The SR class LN or Lord Nelson class is a type of 4-cylinder 4-6-0 steam locomotive designed for the Southern Railway by Richard Maunsell in 1926. They were intended for Continental boat trains between London and Dover harbour, but were later used for express passenger work to the South-West of England. Sixteen of them were constructed, they were all named after famous admirals. The class continued to operate with British Railways until withdrawn during 1961 and 1962. Only one example of the class – the first engine, Lord Nelson itself – has been saved from scrapping; this has been preserved railways throughout Britain. Although the improved ”King Arthur” class 4-6-0 locomotives were capable of the heaviest express passenger work between London and South-West England, there was a growth in demand for Continental traffic travelling via Dover and Folkestone. By the mid-1920s the Southern Railway Traffic Department wished to begin operating 500-long-ton express trains on these routes during peak periods.
These would require a more powerful locomotive, able to pull heavier loads at sustained speeds of 55 mph, so as not to impede the congested electrified lines around London. However, any enlargement of the existing 2-cylinder design was not possible due to weight restrictions imposed by the railway’s Civil Engineer. After examining the practice of other British railways, Richard Maunsell, the Chief Mechanical Engineer, secured agreement for a 4-cylinder design, with an improved boiler and Belpaire firebox; the drive would be divided between the front coupled axle for the inside cylinders and the middle coupled axle for the outside cylinders giving better weight distribution and reduced hammer blow. The new design was an inevitable compromise between the need for additional power and to keep the weight down to an acceptable limit. There were two unusual features of the design: the first of, the setting of the crank axles at 135°, rather than the standard 90° of other locomotive types; this design necessitated four sets of valve gear, gave rise to eight beats per revolution, rather than the usual four, designed to give a more draw on the fire and less chance of wheelslip when starting.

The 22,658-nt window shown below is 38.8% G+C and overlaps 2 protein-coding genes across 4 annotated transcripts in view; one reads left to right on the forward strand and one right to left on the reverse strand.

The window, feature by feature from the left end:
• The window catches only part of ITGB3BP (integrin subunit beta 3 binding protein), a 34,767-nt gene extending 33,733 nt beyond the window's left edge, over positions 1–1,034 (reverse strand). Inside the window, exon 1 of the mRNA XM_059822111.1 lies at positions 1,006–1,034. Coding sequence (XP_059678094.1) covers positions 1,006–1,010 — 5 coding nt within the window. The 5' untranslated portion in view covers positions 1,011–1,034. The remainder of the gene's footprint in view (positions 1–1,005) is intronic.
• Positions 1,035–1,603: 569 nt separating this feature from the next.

The second difference was that fire grate was in two sections, the rear portion was horizontal and the front sloped away sharply. The prototype E850 named Lord Nelson was ordered from Eastleigh railway works in June 1925 but production proceeded at Maunsell’s insistence, to ensure that the weight was kept to a minimum at every stage, so the locomotive did not appear until August 1926, it was tested on a variety of duties over the next year, with sufficiently encouraging results for an initial order for ten more locomotives for delivery between May 1928 and April 1929 to be placed. These were scheduled to be allocated to Battersea depot and fitted with 4,000 gallon 6-wheeled tenders suitable for the Continental ports. However, during construction, it was decided to equip half of the class with 5,000 gallon 8-wheeled tenders necessary for the longer West of England routes and to allocate them to Nine Elms depot. A further batch of ten locomotives was ordered in 1928, before the previous batch had been delivered, but when it became apparent that the Stock Market Crash of 1929 would be to reduce the demand for Continental travel, this second order was reduced to five.
The locomotives were all named after famous Royal Navy admirals, with the doyen of the class being named Lord Nelson. As a result, the rest of the locomotives belonged to the Lord Nelson class; the performance of the new locomotives was mixed, depending upon the experience of the crew and the circumstances under which they were operating. At times it was no better than their smaller predecessors. Maunsell therefore undertook a number of experiments to try to improve the performance of the new locomotives. No. E859 was fitted with smaller 6 ft 3 in driving wheels to see if this would improve performance over the graded London-Dover line, but the difference was marginal. No. E860 was fitted with a heavier boiler but once again with little improvement; the whole class however benefitted from the fitting of smoke deflectors during the late 1920s. Maunsell was aware of the reputation for poor steaming enjoyed by the class and attempted to address it by the fitting of twin Kylchap blastpipes to No. 860 in 1934.